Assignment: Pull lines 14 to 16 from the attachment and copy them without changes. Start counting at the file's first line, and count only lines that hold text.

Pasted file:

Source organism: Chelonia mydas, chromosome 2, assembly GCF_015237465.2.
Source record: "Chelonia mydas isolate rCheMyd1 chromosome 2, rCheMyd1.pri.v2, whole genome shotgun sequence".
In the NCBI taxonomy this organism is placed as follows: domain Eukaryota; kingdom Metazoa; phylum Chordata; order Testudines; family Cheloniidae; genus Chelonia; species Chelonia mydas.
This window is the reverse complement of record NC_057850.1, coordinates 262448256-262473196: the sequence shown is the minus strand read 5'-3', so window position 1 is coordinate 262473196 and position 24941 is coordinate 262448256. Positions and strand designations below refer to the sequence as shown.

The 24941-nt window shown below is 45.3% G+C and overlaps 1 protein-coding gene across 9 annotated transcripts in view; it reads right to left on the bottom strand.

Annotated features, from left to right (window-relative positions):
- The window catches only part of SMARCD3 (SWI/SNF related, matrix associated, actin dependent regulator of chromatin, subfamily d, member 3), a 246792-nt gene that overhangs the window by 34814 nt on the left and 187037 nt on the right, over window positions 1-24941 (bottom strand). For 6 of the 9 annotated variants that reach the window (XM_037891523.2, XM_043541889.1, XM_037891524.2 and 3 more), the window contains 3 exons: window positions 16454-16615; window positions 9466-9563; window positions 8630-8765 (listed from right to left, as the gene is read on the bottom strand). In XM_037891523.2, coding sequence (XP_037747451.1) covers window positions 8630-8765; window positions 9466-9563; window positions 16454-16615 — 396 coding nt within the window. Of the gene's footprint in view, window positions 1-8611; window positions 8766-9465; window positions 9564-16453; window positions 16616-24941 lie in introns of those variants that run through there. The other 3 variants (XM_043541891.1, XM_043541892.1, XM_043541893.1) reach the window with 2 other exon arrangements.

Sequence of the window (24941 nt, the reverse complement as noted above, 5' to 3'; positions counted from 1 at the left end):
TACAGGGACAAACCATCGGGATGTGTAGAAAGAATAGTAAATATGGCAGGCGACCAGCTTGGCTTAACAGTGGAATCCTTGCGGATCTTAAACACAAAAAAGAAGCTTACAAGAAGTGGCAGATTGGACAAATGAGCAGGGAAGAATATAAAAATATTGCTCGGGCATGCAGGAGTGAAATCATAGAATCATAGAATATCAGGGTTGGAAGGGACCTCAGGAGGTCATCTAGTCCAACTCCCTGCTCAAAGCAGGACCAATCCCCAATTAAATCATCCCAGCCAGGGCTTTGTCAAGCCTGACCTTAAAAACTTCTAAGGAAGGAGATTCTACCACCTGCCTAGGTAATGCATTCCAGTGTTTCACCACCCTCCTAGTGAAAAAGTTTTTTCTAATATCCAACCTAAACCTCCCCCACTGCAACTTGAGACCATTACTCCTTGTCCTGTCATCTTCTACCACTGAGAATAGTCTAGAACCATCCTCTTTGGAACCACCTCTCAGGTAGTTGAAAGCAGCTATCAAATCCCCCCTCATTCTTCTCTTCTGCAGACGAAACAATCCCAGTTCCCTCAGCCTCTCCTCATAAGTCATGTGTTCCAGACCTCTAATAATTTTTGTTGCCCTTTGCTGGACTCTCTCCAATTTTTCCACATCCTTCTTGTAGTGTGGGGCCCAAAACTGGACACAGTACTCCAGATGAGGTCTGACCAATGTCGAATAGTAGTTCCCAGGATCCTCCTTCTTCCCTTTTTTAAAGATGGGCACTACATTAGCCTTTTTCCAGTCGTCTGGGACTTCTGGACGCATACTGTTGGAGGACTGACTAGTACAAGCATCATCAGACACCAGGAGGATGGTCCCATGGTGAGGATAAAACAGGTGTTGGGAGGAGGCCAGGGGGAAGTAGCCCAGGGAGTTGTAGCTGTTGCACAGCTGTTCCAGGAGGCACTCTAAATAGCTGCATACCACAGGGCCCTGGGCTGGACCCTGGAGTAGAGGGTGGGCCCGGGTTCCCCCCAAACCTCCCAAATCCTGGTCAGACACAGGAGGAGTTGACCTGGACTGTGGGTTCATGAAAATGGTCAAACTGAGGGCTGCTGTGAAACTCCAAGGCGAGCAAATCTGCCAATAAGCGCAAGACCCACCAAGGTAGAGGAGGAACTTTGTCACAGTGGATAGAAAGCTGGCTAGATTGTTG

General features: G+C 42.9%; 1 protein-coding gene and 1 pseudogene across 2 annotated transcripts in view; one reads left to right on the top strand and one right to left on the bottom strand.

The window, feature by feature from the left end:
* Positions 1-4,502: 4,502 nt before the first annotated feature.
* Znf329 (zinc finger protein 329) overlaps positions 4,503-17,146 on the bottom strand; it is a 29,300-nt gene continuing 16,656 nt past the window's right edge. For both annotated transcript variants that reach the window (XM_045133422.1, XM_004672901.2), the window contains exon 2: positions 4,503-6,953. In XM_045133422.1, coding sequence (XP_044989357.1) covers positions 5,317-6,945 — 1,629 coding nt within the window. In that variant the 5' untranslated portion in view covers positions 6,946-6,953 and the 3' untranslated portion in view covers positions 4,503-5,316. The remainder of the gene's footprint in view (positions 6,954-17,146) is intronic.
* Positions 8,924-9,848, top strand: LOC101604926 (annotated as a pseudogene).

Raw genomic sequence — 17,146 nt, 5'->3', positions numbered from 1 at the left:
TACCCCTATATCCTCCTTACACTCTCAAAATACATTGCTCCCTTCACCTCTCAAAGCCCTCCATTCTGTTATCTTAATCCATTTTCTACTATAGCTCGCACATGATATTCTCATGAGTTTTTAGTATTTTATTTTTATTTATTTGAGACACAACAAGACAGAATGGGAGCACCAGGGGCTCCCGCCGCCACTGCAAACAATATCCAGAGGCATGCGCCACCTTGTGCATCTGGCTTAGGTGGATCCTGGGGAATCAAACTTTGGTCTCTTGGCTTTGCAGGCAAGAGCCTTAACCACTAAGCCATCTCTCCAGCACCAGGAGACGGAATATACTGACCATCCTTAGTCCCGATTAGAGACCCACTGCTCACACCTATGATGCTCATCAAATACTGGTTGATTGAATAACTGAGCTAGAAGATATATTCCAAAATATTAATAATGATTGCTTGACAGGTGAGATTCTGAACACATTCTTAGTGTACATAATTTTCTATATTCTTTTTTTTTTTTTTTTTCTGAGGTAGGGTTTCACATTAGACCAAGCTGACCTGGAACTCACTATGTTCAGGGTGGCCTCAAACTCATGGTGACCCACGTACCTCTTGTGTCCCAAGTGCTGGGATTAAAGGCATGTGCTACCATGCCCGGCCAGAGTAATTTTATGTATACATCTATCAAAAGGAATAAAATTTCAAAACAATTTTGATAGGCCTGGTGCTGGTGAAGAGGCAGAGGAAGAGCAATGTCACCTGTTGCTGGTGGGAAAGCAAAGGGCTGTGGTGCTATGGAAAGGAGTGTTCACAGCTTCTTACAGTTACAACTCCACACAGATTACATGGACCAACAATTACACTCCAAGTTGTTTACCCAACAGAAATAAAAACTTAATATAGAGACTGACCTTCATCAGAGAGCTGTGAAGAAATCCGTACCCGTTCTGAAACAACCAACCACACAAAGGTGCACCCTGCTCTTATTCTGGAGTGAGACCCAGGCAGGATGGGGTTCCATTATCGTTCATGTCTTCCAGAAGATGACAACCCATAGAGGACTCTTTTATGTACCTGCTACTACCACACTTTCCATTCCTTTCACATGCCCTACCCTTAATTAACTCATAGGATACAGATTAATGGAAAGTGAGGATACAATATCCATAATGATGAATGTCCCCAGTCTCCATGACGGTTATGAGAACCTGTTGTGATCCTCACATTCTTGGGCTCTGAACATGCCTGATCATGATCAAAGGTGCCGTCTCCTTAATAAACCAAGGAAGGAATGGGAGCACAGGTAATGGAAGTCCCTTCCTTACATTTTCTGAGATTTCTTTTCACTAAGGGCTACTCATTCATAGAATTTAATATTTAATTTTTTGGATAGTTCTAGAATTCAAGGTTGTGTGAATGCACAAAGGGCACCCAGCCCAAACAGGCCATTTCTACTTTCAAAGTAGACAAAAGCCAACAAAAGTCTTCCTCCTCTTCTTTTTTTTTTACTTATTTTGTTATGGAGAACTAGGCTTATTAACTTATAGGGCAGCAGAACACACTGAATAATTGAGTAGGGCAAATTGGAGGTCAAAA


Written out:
* Positions 8,924-9,848, top strand: LOC101604926 (annotated as a pseudogene).

Raw genomic sequence — 17,146 nt, 5'->3', positions numbered from 1 at the left:
TACCCCTATATCCTCCTTACACTCTCAAAATACATTGCTCCCTTCACCTCTCAAAGCCCTCCATTCTGTTATCTTAATCCATTTTCTACTATAGCTCGCACATGATATTCTCATGAGTTTTTAGTATTTTATTTTTATTTATTTGAGACACAACAAGACAGAATGGGAGCACCAGGGGCTCCCGCCGCCACTGCAAACAATATCCAGAGGCATGCGCCACCTTGTGCATCTGGCTTAGGTGGATCCTGGGGAATCAAACTTTGGTCTCTTGGCTTTGCAGGCAAGAGCCTTAACCACTAAGCCATCTCTCCAGCACCAGGAGACGGAATATACTGACCATCCTTAGTCCCGATTAGAGACCCACTGCTCACACCTATGATGCTCATCAAATACTGGTTGATTGAATAACTGAGCTAGAAGATATATTCCAAAATATTAATAATGATTGCTTGACAGGTGAGATTCTGAACACATTCTTAGTGTACATAATTTTCTATATTCTTTTTTTTTTTTTTTTTCTGAGGTAGGGTTTCACATTAGACCAAGCTGACCTGGAACTCACTATGTTCAGGGTGGCCTCAAACTCATGGTGACCCACGTACCTCTTGTGTCCCAAGTGCTGGGATTAAAGGCATGTGCTACCATGCCCGGCCAGAGTAATTTTATGTATACATCTATCAAAAGGAATAAAATTTCAAAACAATTTTGATAGGCCTGGTGCTGGTGAAGAGGCAGAGGAAGAGCAATGTCACCTGTTGCTGGTGGGAAAGCAAAGGGCTGTGGTGCTATGGAAAGGAGTGTTCACAGCTTCTTACAGTTACAACTCCACACAGATTACATGGACCAACAATTACACTCCAAGTTGTTTACCCAACAGAAATAAAAACTTAATATAGAGACTGACCTTCATCAGAGAGCTGTGAAGAAATCCGTACCCGTTCTGAAACAACCAACCACACAAAGGTGCACCCTGCTCTTATTCTGGAGTGAGACCCAGGCAGGATGGGGTTCCATTATCGTTCATGTCTTCCAGAAGATGACAACCCATAGAGGACTCTTTTATGTACCTGCTACTACCACACTTTCCATTCCTTTCACATGCCCTACCCTTAATTAACTCATAGGATACAGATTAATGGAAAGTGAGGATACAATATCCATAATGATGAATGTCCCCAGTCTCCATGACGGTTATGAGAACCTGTTGTGATCCTCACATTCTTGGGCTCTGAACATGCCTGATCATGATCAAAGGTGCCGTCTCCTTAATAAACCAAGGAAGGAATGGGAGCACAGGTAATGGAAGTCCCTTCCTTACATTTTCTGAGATTTCTTTTCACTAAGGGCTACTCATTCATAGAATTTAATATTTAATTTTTTGGATAGTTCTAGAATTCAAGGTTGTGTGAATGCACAAAGGGCACCCAGCCCAAACAGGCCATTTCTACTTTCAAAGTAGACAAAAGCCAACAAAAGTCTTCCTCCTCTTCTTTTTTTTTTACTTATTTTGTTATGGAGAACTAGGCTTATTAACTTATAGGGCAGCAGAACACACTGAATAATTGAGTAGGGCAAATTGGAGGTCAAAA